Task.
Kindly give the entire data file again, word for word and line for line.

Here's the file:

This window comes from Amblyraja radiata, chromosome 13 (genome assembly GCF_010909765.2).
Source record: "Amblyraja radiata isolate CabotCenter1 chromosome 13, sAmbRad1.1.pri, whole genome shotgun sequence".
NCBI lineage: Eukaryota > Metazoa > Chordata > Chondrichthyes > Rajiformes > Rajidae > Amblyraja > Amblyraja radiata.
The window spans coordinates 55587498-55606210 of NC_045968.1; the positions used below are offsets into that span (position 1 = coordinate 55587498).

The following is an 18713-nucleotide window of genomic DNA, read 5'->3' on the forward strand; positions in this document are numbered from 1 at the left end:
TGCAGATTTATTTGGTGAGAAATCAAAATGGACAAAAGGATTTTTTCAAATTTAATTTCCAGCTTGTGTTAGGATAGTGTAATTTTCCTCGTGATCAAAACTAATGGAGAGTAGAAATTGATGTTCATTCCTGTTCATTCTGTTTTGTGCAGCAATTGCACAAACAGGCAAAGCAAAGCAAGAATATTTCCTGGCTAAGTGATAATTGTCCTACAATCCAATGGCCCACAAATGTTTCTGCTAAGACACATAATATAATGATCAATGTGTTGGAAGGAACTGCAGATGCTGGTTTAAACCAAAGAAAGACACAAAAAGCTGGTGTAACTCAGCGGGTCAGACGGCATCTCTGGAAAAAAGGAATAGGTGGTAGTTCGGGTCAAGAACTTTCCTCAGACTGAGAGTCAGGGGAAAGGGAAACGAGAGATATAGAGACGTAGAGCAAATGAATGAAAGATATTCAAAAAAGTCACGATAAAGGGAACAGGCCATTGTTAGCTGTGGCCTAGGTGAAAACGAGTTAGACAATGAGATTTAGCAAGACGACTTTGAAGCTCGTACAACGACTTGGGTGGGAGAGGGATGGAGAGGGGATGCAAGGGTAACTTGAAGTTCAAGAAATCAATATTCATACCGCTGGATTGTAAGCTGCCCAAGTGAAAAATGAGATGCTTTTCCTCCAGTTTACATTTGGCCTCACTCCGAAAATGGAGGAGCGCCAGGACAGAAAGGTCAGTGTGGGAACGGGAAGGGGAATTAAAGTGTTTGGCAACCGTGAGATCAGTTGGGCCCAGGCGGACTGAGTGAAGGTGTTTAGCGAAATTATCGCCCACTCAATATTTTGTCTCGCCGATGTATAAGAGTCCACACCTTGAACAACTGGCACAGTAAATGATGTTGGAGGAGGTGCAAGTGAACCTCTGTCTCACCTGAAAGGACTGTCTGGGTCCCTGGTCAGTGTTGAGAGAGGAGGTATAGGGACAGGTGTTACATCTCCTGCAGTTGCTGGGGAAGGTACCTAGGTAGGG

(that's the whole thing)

This window comes from Amblyraja radiata, chromosome 13 (genome assembly GCF_010909765.2).
Source record: "Amblyraja radiata isolate CabotCenter1 chromosome 13, sAmbRad1.1.pri, whole genome shotgun sequence".
NCBI lineage: Eukaryota > Metazoa > Chordata > Chondrichthyes > Rajiformes > Rajidae > Amblyraja > Amblyraja radiata.
The window spans coordinates 55587498-55606210 of NC_045968.1; the positions used below are offsets into that span (position 1 = coordinate 55587498).

The following is an 18713-nucleotide window of genomic DNA, read 5'->3' on the forward strand; positions in this document are numbered from 1 at the left end:
TGCAGATTTATTTGGTGAGAAATCAAAATGGACAAAAGGATTTTTTCAAATTTAATTTCCAGCTTGTGTTAGGATAGTGTAATTTTCCTCGTGATCAAAACTAATGGAGAGTAGAAATTGATGTTCATTCCTGTTCATTCTGTTTTGTGCAGCAATTGCACAAACAGGCAAAGCAAAGCAAGAATATTTCCTGGCTAAGTGATAATTGTCCTACAATCCAATGGCCCACAAATGTTTCTGCTAAGACACATAATATAATGATCAATGTGTTGGAAGGAACTGCAGATGCTGGTTTAAACCAAAGAAAGACACAAAAAGCTGGTGTAACTCAGCGGGTCAGACGGCATCTCTGGAAAAAAGGAATAGGTGGTAGTTCGGGTCAAGAACTTTCCTCAGACTGAGAGTCAGGGGAAAGGGAAACGAGAGATATAGAGACGTAGAGCAAATGAATGAAAGATATTCAAAAAAGTCACGATAAAGGGAACAGGCCATTGTTAGCTGTGGCCTAGGTGAAAACGAGTTAGACAATGAGATTTAGCAAGACGACTTTGAAGCTCGTACAACGACTTGGGTGGGAGAGGGATGGAGAGGGGATGCAAGGGTAACTTGAAGTTCAAGAAATCAATATTCATACCGCTGGATTGTAAGCTGCCCAAGTGAAAAATGAGATGCTTTTCCTCCAGTTTACATTTGGCCTCACTCCGAAAATGGAGGAGCGCCAGGACAGAAAGGTCAGTGTGGGAACGGGAAGGGGAATTAAAGTGTTTGGCAACCGTGAGATCAGTTGGGCCCAGGCGGACTGAGTGAAGGTGTTTAGCGAAATTATCGCCCACTCAATATTTTGTCTCGCCGATGTATAAGAGTCCACACCTTGAACAACTGGCACAGTAAATGATGTTGGAGGAGGTGCAAGTGAACCTCTGTCTCACCTGAAAGGACTGTCTGGGTCCCTGGTCAGTGTTGAGAGAGGAGGTATAGGGACAGGTGTTACATCTCCTGCAGTTGCTGGGGAAGGTACCTAGGTAGGG